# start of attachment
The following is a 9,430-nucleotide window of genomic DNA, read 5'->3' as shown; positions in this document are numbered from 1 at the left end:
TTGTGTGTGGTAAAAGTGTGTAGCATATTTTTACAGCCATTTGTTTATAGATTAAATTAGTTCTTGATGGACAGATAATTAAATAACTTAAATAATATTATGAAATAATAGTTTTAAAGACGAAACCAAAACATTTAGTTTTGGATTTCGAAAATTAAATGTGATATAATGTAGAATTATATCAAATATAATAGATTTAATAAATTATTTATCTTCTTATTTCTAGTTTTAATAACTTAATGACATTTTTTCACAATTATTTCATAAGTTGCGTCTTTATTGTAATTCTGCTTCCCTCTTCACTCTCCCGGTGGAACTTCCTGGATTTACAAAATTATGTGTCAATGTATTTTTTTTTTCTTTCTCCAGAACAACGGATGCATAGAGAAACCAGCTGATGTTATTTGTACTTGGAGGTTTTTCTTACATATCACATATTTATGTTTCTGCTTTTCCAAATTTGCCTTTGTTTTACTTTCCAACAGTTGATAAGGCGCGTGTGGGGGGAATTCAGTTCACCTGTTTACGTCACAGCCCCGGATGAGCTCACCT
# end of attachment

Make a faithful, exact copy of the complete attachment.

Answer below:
The following is a 9,430-nucleotide window of genomic DNA, read 5'->3' as shown; positions in this document are numbered from 1 at the left end:
TTGTGTGTGGTAAAAGTGTGTAGCATATTTTTACAGCCATTTGTTTATAGATTAAATTAGTTCTTGATGGACAGATAATTAAATAACTTAAATAATATTATGAAATAATAGTTTTAAAGACGAAACCAAAACATTTAGTTTTGGATTTCGAAAATTAAATGTGATATAATGTAGAATTATATCAAATATAATAGATTTAATAAATTATTTATCTTCTTATTTCTAGTTTTAATAACTTAATGACATTTTTTCACAATTATTTCATAAGTTGCGTCTTTATTGTAATTCTGCTTCCCTCTTCACTCTCCCGGTGGAACTTCCTGGATTTACAAAATTATGTGTCAATGTATTTTTTTTTTCTTTCTCCAGAACAACGGATGCATAGAGAAACCAGCTGATGTTATTTGTACTTGGAGGTTTTTCTTACATATCACATATTTATGTTTCTGCTTTTCCAAATTTGCCTTTGTTTTACTTTCCAACAGTTGATAAGGCGCGTGTGGGGGGAATTCAGTTCACCTGTTTACGTCACAGCCCCGGATGAGCTCACCT